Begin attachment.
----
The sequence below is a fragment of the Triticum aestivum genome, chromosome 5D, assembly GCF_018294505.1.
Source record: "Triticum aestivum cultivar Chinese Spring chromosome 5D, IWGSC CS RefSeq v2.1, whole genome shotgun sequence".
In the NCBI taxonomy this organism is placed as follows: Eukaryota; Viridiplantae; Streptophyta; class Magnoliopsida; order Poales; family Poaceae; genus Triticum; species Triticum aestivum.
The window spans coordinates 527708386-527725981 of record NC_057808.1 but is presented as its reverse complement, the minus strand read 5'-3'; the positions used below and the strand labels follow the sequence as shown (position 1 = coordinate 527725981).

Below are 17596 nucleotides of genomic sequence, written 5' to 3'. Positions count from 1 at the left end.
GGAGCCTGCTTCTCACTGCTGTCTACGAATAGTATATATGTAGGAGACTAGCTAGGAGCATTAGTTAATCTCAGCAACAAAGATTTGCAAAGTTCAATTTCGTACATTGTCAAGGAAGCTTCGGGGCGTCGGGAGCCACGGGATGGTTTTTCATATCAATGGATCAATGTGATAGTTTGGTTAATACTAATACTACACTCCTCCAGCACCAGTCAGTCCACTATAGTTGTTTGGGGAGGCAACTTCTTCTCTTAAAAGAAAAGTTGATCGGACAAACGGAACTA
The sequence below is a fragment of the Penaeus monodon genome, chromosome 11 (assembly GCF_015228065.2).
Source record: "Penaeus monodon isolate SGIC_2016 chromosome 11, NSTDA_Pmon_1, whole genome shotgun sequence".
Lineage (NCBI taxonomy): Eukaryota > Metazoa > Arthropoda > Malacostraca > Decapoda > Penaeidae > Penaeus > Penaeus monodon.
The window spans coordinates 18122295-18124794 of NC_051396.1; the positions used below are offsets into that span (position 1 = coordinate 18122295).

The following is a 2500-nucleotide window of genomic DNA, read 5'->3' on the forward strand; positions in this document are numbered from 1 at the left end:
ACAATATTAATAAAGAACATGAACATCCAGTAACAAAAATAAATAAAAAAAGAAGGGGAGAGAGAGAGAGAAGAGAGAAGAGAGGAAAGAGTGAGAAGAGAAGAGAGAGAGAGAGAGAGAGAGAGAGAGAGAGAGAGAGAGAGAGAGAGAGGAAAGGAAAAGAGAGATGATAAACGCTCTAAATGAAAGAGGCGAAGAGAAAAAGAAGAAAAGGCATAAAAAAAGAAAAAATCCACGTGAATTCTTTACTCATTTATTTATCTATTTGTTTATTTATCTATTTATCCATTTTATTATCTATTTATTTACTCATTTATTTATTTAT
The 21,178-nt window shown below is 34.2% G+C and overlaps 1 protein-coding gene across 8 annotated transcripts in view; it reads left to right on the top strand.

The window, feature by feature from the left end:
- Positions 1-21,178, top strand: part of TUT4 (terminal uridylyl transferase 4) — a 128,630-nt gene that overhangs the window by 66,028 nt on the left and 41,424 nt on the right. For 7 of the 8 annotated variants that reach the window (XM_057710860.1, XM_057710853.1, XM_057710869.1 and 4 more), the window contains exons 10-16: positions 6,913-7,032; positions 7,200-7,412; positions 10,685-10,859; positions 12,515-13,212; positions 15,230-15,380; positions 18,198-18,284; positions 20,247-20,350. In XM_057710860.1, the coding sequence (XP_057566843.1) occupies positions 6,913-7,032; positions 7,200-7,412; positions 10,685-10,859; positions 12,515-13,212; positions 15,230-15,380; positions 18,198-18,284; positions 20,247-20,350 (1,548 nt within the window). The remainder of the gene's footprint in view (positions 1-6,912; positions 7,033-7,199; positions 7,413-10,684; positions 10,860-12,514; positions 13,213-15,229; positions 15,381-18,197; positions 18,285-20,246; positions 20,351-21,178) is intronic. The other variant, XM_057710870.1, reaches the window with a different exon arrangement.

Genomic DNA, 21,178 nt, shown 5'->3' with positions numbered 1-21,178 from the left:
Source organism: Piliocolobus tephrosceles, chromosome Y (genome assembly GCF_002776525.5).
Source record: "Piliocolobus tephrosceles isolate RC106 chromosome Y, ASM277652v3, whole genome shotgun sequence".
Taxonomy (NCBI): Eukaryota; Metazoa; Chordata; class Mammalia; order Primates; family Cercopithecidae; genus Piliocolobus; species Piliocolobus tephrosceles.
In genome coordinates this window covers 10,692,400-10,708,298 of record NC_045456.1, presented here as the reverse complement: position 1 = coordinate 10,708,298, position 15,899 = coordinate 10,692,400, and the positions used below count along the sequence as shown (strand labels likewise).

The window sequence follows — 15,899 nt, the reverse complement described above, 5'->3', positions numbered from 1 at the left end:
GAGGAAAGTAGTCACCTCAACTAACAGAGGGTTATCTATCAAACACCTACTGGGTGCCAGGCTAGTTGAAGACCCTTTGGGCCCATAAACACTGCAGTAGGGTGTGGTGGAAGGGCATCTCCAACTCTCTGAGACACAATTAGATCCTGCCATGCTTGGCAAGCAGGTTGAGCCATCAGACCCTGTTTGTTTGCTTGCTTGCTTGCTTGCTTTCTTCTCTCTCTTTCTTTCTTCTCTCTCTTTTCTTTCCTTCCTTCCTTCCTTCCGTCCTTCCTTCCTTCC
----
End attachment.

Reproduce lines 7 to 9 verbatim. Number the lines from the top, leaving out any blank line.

The sequence below is a fragment of the Penaeus monodon genome, chromosome 11 (assembly GCF_015228065.2).
Source record: "Penaeus monodon isolate SGIC_2016 chromosome 11, NSTDA_Pmon_1, whole genome shotgun sequence".
Lineage (NCBI taxonomy): Eukaryota > Metazoa > Arthropoda > Malacostraca > Decapoda > Penaeidae > Penaeus > Penaeus monodon.